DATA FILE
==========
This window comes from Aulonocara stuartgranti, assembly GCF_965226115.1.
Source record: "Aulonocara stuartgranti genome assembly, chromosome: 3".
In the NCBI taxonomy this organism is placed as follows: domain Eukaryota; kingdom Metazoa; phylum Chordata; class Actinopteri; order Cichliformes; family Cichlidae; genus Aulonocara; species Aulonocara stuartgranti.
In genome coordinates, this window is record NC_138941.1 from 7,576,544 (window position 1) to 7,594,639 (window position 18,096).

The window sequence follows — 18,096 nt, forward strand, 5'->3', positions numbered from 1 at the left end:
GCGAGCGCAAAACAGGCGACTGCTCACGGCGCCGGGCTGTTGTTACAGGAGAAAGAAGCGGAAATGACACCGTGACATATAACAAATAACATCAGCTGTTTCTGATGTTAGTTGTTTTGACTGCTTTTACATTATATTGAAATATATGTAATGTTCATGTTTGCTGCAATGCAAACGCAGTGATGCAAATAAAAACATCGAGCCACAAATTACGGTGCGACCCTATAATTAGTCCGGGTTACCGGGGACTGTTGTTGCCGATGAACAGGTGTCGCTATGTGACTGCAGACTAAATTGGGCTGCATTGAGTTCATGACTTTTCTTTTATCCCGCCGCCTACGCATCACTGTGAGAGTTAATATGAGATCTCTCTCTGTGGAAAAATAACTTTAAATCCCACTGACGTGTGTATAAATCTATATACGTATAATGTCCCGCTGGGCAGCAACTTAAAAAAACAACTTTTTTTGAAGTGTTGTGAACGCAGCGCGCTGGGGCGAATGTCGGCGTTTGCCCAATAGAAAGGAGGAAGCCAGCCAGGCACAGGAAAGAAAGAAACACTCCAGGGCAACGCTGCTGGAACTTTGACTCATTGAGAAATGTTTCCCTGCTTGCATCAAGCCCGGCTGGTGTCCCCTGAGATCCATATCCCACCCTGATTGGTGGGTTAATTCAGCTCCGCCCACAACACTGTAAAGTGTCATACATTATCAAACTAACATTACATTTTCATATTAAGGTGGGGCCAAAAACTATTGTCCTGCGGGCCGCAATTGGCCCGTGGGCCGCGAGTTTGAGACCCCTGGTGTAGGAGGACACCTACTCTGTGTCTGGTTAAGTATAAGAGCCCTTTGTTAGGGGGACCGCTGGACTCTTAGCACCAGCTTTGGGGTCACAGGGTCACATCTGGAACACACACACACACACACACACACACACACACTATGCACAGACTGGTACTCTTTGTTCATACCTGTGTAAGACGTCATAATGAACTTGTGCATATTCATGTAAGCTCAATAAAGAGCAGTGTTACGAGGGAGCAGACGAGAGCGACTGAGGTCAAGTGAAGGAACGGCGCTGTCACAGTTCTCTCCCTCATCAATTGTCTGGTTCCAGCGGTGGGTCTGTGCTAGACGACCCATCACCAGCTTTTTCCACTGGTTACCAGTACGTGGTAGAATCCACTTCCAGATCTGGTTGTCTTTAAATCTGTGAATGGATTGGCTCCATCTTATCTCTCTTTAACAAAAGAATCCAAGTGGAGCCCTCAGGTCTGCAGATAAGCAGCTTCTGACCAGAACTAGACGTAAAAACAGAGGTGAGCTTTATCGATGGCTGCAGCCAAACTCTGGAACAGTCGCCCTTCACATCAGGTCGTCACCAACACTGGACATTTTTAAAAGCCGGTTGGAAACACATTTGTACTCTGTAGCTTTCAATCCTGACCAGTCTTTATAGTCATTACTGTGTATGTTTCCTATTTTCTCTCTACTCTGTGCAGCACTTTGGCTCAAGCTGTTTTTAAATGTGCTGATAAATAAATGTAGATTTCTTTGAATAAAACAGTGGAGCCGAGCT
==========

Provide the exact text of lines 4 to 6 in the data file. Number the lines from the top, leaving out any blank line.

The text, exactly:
In genome coordinates, this window is record NC_138941.1 from 7,576,544 (window position 1) to 7,594,639 (window position 18,096).

The window sequence follows — 18,096 nt, forward strand, 5'->3', positions numbered from 1 at the left end:
GCGAGCGCAAAACAGGCGACTGCTCACGGCGCCGGGCTGTTGTTACAGGAGAAAGAAGCGGAAATGACACCGTGACATATAACAAATAACATCAGCTGTTTCTGATGTTAGTTGTTTTGACTGCTTTTACATTATATTGAAATATATGTAATGTTCATGTTTGCTGCAATGCAAACGCAGTGATGCAAATAAAAACATCGAGCCACAAATTACGGTGCGACCCTATAATTAGTCCGGGTTACCGGGGACTGTTGTTGCCGATGAACAGGTGTCGCTATGTGACTGCAGACTAAATTGGGCTGCATTGAGTTCATGACTTTTCTTTTATCCCGCCGCCTACGCATCACTGTGAGAGTTAATATGAGATCTCTCTCTGTGGAAAAATAACTTTAAATCCCACTGACGTGTGTATAAATCTATATACGTATAATGTCCCGCTGGGCAGCAACTTAAAAAAACAACTTTTTTTGAAGTGTTGTGAACGCAGCGCGCTGGGGCGAATGTCGGCGTTTGCCCAATAGAAAGGAGGAAGCCAGCCAGGCACAGGAAAGAAAGAAACACTCCAGGGCAACGCTGCTGGAACTTTGACTCATTGAGAAATGTTTCCCTGCTTGCATCAAGCCCGGCTGGTGTCCCCTGAGATCCATATCCCACCCTGATTGGTGGGTTAATTCAGCTCCGCCCACAACACTGTAAAGTGTCATACATTATCAAACTAACATTACATTTTCATATTAAGGTGGGGCCAAAAACTATTGTCCTGCGGGCCGCAATTGGCCCGTGGGCCGCGAGTTTGAGACCCCTGGTGTAGGAGGACACCTACTCTGTGTCTGGTTAAGTATAAGAGCCCTTTGTTAGGGGGACCGCTGGACTCTTAGCACCAGCTTTGGGGTCACAGGGTCACATCTGGAACACACACACACACACACACACACACACACACTATGCACAGACTGGTACTCTTTGTTCATACCTGTGTAAGACGTCATAATGAACTTGTGCATATTCATGTAAGCTCAATAAAGAGCAGTGTTACGAGGGAGCAGACGAGAGCGACTGAGGTCAAGTGAAGGAACGGCGCTGTCACAGTTCTCTCCCTCATCAATTGTCTGGTTCCAGCGGTGGGTCTGTGCTAGACGACCCATCACCAGCTTTTTCCACTGGTTACCAGTACGTGGTAGAATCCACTTCCAGATCTGGTTGTCTTTAAATCTGTGAATGGATTGGCTCCATCTTATCTCTCTTTAACAAAAGAATCCAAGTGGAGCCCTCAGGTCTGCAGATAAGCAGCTTCTGACCAGAACTAGACGTAAAAACAGAGGTGAGCTTTATCGATGGCTGCAGCCAAACTCTGGAACAGTCGCCCTTCACATCAGGTCGTCACCAACACTGGACATTTTTAAAAGCCGGTTGGAAACACATTTGTACTCTGTAGCTTTCAATCCTGACCAGTCTTTATAGTCATTACTGTGTATGTTTCCTATTTTCTCTCTACTCTGTGCAGCACTTTGGCTCAAGCTGTTTTTAAATGTGCTGATAAATAAATGTAGATTTCTTTGAATAAAACAGTGGAGCCGAGCT